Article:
After seven months of presentations on policing issues, a Madison City Council work group is recommending 13 short-term policy changes to improve the relationship between the police department and the community.
The group, formed after an officer-involved shooting in July 2016, made draft recommendations across broad areas of mental health, use of force and officer well being in addition to suggesting changes to the Madison Police Department’s standard operating procedures.
“As an elected representative, I learned a lot of good information, and it helped me have a better understanding of the how, why, goals and philosophies (of the MPD),” Ald. Shiva Bidar, District 5, and subcommittee vice chair, said.
However, the city attorney’s office said asking for specific language in MPD standard operating procedures is not within the council’s purview because the chief of police establishes the day-to-day function and operation of the department, according to a memo from Assistant City Attorney Marci Paulsen.
Specific language changes from the group included updating the MPD’s use of force and deadly force guidelines to specifically include the “duty to intercede and de-escalate” and language that specifies the “primary duty of all MPD officers is to protect human life.”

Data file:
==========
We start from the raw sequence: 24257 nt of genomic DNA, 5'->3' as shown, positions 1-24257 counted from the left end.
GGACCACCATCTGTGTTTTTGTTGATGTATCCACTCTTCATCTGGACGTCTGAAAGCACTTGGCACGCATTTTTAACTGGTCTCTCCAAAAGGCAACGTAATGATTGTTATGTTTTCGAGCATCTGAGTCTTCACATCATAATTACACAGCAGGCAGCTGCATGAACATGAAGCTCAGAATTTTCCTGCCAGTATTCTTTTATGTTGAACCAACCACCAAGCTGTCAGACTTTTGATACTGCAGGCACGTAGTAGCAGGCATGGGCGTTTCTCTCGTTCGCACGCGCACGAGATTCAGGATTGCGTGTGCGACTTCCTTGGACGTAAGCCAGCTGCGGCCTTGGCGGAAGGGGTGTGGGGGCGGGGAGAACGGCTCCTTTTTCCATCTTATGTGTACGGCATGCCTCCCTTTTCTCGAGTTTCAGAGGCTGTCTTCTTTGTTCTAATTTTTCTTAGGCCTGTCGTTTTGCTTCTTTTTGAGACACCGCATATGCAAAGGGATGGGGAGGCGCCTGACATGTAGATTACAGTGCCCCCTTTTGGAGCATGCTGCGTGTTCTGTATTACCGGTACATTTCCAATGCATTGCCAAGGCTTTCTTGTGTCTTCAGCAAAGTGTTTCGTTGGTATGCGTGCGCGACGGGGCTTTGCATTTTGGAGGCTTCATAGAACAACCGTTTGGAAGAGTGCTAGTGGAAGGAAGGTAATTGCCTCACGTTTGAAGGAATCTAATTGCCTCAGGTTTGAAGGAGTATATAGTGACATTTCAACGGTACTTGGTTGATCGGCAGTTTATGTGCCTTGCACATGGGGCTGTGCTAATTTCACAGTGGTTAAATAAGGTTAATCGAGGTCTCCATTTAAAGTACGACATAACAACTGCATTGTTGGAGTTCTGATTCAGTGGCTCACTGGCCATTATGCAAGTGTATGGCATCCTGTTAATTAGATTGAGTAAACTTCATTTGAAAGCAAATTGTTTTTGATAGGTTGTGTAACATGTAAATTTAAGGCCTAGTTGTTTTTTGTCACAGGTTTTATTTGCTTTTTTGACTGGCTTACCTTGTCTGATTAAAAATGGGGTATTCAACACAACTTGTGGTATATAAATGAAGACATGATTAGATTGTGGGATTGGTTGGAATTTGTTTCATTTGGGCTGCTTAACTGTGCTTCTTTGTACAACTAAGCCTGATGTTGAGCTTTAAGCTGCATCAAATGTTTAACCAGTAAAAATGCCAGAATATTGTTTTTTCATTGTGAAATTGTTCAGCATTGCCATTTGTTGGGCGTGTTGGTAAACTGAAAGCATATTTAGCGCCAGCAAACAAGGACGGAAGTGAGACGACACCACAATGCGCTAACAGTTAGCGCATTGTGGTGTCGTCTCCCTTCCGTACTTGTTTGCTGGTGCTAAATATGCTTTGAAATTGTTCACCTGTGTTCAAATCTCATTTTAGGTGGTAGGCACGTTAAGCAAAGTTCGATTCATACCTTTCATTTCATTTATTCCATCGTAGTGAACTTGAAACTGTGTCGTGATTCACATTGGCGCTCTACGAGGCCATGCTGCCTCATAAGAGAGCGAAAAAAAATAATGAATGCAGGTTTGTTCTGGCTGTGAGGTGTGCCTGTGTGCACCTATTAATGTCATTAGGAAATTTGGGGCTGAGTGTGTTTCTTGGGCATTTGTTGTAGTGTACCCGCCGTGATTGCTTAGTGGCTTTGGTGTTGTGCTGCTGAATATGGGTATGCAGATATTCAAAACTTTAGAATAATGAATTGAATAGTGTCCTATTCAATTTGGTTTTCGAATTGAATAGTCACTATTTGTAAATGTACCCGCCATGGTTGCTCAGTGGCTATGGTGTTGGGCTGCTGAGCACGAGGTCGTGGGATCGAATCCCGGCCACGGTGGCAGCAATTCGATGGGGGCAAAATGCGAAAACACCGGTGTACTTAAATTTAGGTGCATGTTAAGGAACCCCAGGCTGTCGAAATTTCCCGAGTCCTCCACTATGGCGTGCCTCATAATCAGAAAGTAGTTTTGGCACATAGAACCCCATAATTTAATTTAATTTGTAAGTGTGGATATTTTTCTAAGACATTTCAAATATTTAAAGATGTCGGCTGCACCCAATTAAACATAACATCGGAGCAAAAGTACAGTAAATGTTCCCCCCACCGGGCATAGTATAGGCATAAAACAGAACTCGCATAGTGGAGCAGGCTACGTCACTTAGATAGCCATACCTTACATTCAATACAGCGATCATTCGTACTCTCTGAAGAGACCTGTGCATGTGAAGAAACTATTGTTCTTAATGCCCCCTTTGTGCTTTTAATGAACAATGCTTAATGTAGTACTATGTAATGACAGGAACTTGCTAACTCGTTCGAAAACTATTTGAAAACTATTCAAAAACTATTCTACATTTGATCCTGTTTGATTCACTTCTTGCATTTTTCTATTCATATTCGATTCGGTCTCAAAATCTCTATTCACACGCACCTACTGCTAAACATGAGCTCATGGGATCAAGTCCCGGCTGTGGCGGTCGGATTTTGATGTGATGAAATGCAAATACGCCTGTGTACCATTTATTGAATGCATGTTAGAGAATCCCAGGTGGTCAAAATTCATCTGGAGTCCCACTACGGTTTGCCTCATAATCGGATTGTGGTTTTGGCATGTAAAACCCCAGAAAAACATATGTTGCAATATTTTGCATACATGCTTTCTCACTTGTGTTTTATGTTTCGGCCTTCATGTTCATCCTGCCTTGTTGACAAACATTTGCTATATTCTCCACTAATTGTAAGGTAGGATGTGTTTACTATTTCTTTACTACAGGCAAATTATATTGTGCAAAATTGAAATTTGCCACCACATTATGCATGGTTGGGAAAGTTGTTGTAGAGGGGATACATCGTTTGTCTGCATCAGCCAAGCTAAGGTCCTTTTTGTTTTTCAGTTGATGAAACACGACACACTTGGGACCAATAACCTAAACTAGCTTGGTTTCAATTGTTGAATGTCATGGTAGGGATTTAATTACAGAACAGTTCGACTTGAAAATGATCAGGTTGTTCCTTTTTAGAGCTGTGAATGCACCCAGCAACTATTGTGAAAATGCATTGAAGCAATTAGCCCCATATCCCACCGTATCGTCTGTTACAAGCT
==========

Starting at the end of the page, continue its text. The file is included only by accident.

A third direct change that would not be permissible for the council to order, according to the city attorney’s office, would be to incorporate principles of de-escalation and “judicious” use of force into a comprehensive backup policy.
Madison Police Chief Mike Koval responded to the recommendations in a memo Friday in which he described the compulsory language as troubling.
“I feel that it is unwise for the Common Council to attempt to direct police operations as contemplated in the Subcommittee’s recommendations,” Koval said, as doing so could open the MPD to political influence.
Koval also said the recommendations are duplicative of work the MPD is already doing. For example, the department instituted a de-escalation standard operating procedure in November 2016.
“The Subcommittee recommendations generally reflect issues already addressed by MPD in existing (standard operating procedures), training, operations or planning,” Koval said.
Bidar said even if the MPD is already operating in a way that falls in line with the recommendations, that's not clear to the community.
“Language and clarity go a long way in creating good community and understanding among the community and their expectations of their police department,” Bidar said.
While the City Council cannot cross the chief’s authority on daily operations, it can direct the MPD to issue a general order for the department to create a new standard operating procedure that leaves the details up to the chief.
One of those recommendations is for the MPD to issue guidelines on how to deal with an “emotionally disturbed person." The work group defined an EDP as someone who appears to be mentally ill and acting in a way that an officer reasonably believes could result in injury. Intoxicated individuals are included in this category.